The Effects Of Glycosylation On Prion Protein Conversion, Christopher Casebeer
Life and Environmental Sciences Undergraduate Theses
Glycosylation of the prion protein may be experimentally altered through expression in different insect cell lines. The presence or absence of several terminal sugars may or may not have an effect on the conversion efficiency of the prion protein into its infectious form. The main focus of this research was to characterize the prion protein as it is produced in two varying insect cell lines that are able to glycosylate proteins to different extents. Glycosidase treatment demonstrated that the expressed prion protein was glycosylated. Lectin blotting was used to assess the presence or absence of terminal sugar moieties existing on ...
The Development Of A Quantitative Assay To Measure The Effects Of Protein Disulfide Isomerase On Prion Protein Misfolding, 2010 Carroll College, Helena, MT
The Development Of A Quantitative Assay To Measure The Effects Of Protein Disulfide Isomerase On Prion Protein Misfolding, Lauren Vogl
Life and Environmental Sciences Undergraduate Theses
The objective ofthis project was to develop a quantitative assay to measure the misfolding ofprion proteins that can be used to assess the effects of Protein Disulfide Isomerase (PDI) on the misfolding process ofthe Chronic Wasting Disease (CWD) prion protein. CWD is a spongiform encephalopathy native to animals in the family Cervidae, which includes whitetail deer, mule deer, elk and moose. CWD is caused by the misfolding ofprion proteins. Qualitative observations from previous studies indicate that disulfide bond rearrangement might be a rate limiting step in the misfolding process. There is a need to be able to quantitate the amount ...
Characterization And Normalization Of Rat Salivary Cholinesterase, 2010 Carroll College, Helena, MT
Characterization And Normalization Of Rat Salivary Cholinesterase, Elise Klohe
Life and Environmental Sciences Undergraduate Theses
Cholinesterase (ChE) is an enzyme which allows neurons to return to a resting state by hydrolyzing the neurotransmitter acetylcholine. Organophosphate pesticides, which are commonly used in agriculture, inhibit the activity of ChE. The inhibition of ChE activity in plasma and red blood cells is used as a biomarker for human pesticide exposure. Currently, salivary ChE activity is being examined as a non-invasive biomarker; however little is known about baseline ChE activity in saliva. In order to characterize baseline salivary ChE, saliva was collected from 5 adult male SpragueDawley rats, salivary ChE was measured using the Ellman assay, and total salivary ...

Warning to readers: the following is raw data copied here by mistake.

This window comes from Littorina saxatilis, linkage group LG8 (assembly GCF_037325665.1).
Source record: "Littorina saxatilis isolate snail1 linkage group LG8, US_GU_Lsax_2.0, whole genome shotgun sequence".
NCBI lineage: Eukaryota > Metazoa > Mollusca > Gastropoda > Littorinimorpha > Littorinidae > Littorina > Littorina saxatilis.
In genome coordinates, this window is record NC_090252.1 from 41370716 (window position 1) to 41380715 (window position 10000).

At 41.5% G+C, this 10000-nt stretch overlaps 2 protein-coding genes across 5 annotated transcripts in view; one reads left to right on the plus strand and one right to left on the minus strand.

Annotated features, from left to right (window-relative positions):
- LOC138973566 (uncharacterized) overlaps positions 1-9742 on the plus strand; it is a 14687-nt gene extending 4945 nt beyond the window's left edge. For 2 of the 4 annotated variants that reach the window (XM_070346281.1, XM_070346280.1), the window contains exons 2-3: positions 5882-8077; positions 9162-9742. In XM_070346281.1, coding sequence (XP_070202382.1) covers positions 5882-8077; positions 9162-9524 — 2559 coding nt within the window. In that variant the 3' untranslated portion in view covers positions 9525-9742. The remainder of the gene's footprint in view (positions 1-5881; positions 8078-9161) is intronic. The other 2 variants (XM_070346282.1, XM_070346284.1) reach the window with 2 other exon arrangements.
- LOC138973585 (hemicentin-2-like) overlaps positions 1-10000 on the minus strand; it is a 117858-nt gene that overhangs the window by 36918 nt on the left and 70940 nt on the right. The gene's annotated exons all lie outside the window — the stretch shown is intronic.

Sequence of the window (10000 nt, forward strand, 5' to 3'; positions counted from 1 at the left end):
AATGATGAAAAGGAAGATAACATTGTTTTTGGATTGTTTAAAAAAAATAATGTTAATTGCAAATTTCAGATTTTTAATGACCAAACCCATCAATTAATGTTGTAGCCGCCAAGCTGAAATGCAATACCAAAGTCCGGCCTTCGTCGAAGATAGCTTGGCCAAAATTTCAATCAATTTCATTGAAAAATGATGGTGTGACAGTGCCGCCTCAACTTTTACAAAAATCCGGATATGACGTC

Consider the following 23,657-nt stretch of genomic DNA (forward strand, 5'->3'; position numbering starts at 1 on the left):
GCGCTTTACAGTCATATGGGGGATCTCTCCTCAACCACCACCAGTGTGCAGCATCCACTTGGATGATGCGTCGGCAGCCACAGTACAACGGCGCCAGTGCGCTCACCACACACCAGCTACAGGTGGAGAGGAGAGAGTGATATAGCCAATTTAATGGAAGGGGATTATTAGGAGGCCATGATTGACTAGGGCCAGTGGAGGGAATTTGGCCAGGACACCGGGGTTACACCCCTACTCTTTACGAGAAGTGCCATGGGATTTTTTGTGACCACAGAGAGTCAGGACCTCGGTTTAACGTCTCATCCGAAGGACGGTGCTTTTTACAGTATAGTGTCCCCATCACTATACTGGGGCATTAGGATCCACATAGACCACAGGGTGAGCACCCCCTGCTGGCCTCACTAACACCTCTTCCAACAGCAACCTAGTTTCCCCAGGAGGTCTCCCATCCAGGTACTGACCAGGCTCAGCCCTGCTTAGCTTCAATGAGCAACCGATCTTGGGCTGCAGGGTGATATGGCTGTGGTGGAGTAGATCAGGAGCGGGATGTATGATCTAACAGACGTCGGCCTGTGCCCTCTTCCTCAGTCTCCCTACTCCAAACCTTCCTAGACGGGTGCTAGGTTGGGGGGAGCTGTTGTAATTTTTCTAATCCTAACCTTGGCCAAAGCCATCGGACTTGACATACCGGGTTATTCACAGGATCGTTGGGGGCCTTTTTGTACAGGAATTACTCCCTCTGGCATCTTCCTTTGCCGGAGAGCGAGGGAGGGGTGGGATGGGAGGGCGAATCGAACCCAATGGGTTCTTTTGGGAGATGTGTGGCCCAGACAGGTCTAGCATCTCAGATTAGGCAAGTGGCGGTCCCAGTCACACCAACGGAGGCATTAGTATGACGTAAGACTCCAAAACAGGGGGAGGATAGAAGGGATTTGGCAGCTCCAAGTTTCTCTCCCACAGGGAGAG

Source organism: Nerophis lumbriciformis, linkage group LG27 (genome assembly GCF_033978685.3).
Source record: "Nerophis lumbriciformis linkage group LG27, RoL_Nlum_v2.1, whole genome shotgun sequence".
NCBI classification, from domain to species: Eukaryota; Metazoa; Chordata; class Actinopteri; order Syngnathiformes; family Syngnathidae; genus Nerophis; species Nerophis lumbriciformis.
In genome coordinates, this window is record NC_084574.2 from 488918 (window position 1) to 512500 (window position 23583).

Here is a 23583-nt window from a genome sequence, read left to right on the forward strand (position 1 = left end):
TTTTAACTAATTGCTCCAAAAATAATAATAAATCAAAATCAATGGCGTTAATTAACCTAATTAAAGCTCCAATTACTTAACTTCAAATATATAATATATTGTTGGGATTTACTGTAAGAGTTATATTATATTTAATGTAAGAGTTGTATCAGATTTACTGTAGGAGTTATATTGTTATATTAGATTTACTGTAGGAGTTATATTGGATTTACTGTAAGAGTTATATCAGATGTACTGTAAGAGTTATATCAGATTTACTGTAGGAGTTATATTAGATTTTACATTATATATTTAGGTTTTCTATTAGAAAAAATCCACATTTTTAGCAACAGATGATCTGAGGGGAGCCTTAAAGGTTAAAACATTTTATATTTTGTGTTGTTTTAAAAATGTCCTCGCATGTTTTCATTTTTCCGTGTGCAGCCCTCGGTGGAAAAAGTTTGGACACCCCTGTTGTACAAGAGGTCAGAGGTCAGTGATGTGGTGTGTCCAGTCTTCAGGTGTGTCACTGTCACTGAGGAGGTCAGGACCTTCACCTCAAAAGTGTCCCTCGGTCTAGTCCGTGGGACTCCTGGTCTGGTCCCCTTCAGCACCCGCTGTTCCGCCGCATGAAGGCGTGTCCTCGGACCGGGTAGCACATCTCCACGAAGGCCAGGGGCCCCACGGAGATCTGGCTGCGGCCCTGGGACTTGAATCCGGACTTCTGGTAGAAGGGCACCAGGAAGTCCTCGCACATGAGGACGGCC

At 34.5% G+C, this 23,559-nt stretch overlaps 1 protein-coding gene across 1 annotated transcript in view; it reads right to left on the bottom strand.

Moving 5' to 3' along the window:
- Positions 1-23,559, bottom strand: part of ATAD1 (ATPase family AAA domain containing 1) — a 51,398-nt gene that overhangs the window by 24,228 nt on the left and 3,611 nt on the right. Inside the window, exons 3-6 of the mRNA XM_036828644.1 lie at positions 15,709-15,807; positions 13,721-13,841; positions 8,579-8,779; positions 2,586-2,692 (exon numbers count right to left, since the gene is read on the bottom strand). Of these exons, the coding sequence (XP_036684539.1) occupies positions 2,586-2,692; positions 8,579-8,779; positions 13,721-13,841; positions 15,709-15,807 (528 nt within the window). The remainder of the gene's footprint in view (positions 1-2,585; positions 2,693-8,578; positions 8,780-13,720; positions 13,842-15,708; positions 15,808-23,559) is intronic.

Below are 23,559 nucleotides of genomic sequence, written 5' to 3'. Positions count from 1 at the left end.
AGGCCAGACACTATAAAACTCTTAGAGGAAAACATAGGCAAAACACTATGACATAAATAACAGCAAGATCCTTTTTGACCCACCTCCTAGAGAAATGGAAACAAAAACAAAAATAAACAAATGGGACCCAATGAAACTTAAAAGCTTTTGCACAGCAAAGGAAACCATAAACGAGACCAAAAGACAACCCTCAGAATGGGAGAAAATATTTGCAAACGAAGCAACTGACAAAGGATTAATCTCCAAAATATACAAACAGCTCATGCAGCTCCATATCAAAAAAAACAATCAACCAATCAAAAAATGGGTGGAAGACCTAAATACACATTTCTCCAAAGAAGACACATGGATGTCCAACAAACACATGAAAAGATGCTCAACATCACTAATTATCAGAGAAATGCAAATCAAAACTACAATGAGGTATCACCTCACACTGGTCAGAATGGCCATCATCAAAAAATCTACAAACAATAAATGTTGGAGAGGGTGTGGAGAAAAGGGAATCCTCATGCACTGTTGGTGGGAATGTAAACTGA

Effect Of Membrane Cholesterol Levels And Allelic Variation On Prion Conversion, 2010 Carroll College, Helena, MT
Effect Of Membrane Cholesterol Levels And Allelic Variation On Prion Conversion, Ross Hartman
Life and Environmental Sciences Undergraduate Theses
Chronic Wasting Disease (CWD) is caused by an accumulation of misfolded prion proteins (PrPsc) and subsequent plaque formation in the central nervous system. CWD is horizontally transferable; misfolded prions from one animal can enter another and cause normal prion proteins (PrPc) to misfold. This misfolding process is termed prion conversion. In natural deer populations an allelic variation in the prion gene is thought to confer resistance to CWD. Wild type mule deer are serine (S) homozygotes at codon 225. Mule deer that are Serine/ Phenyalanine (S/F) heterozygotes exhibit resistance to prion infection. In this study the F encoding allele ...